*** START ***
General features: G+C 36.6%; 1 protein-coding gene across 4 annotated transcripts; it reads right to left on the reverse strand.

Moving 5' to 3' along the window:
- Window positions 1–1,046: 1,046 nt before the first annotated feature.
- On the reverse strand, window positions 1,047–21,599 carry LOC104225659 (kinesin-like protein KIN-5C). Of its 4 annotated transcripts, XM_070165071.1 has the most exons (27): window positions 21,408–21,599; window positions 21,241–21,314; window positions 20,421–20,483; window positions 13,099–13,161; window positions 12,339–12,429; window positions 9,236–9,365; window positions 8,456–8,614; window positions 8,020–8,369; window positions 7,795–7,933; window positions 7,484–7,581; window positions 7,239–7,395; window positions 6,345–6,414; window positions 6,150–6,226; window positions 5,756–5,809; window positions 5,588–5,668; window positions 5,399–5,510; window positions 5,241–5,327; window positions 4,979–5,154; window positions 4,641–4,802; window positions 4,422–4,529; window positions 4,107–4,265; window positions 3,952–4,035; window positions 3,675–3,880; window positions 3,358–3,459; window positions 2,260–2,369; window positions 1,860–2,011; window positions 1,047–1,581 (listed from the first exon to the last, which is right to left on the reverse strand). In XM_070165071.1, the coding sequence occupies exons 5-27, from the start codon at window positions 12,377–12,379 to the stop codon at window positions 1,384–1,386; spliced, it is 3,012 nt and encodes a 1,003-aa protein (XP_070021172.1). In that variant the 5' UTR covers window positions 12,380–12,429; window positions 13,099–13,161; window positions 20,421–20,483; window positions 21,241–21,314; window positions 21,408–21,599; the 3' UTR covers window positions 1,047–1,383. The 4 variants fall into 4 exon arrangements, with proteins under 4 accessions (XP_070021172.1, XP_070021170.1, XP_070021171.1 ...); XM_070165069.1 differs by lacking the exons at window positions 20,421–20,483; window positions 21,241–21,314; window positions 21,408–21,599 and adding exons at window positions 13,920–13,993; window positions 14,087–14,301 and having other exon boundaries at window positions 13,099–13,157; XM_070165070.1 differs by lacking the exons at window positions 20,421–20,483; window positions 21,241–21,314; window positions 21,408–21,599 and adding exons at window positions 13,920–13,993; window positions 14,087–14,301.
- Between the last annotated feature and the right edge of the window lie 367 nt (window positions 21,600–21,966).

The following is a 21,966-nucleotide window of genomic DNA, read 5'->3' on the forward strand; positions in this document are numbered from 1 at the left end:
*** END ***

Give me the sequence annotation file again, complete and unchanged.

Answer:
General features: G+C 36.6%; 1 protein-coding gene across 4 annotated transcripts; it reads right to left on the reverse strand.

Moving 5' to 3' along the window:
- Window positions 1–1,046: 1,046 nt before the first annotated feature.
- On the reverse strand, window positions 1,047–21,599 carry LOC104225659 (kinesin-like protein KIN-5C). Of its 4 annotated transcripts, XM_070165071.1 has the most exons (27): window positions 21,408–21,599; window positions 21,241–21,314; window positions 20,421–20,483; window positions 13,099–13,161; window positions 12,339–12,429; window positions 9,236–9,365; window positions 8,456–8,614; window positions 8,020–8,369; window positions 7,795–7,933; window positions 7,484–7,581; window positions 7,239–7,395; window positions 6,345–6,414; window positions 6,150–6,226; window positions 5,756–5,809; window positions 5,588–5,668; window positions 5,399–5,510; window positions 5,241–5,327; window positions 4,979–5,154; window positions 4,641–4,802; window positions 4,422–4,529; window positions 4,107–4,265; window positions 3,952–4,035; window positions 3,675–3,880; window positions 3,358–3,459; window positions 2,260–2,369; window positions 1,860–2,011; window positions 1,047–1,581 (listed from the first exon to the last, which is right to left on the reverse strand). In XM_070165071.1, the coding sequence occupies exons 5-27, from the start codon at window positions 12,377–12,379 to the stop codon at window positions 1,384–1,386; spliced, it is 3,012 nt and encodes a 1,003-aa protein (XP_070021172.1). In that variant the 5' UTR covers window positions 12,380–12,429; window positions 13,099–13,161; window positions 20,421–20,483; window positions 21,241–21,314; window positions 21,408–21,599; the 3' UTR covers window positions 1,047–1,383. The 4 variants fall into 4 exon arrangements, with proteins under 4 accessions (XP_070021172.1, XP_070021170.1, XP_070021171.1 ...); XM_070165069.1 differs by lacking the exons at window positions 20,421–20,483; window positions 21,241–21,314; window positions 21,408–21,599 and adding exons at window positions 13,920–13,993; window positions 14,087–14,301 and having other exon boundaries at window positions 13,099–13,157; XM_070165070.1 differs by lacking the exons at window positions 20,421–20,483; window positions 21,241–21,314; window positions 21,408–21,599 and adding exons at window positions 13,920–13,993; window positions 14,087–14,301.
- Between the last annotated feature and the right edge of the window lie 367 nt (window positions 21,600–21,966).

The following is a 21,966-nucleotide window of genomic DNA, read 5'->3' on the forward strand; positions in this document are numbered from 1 at the left end: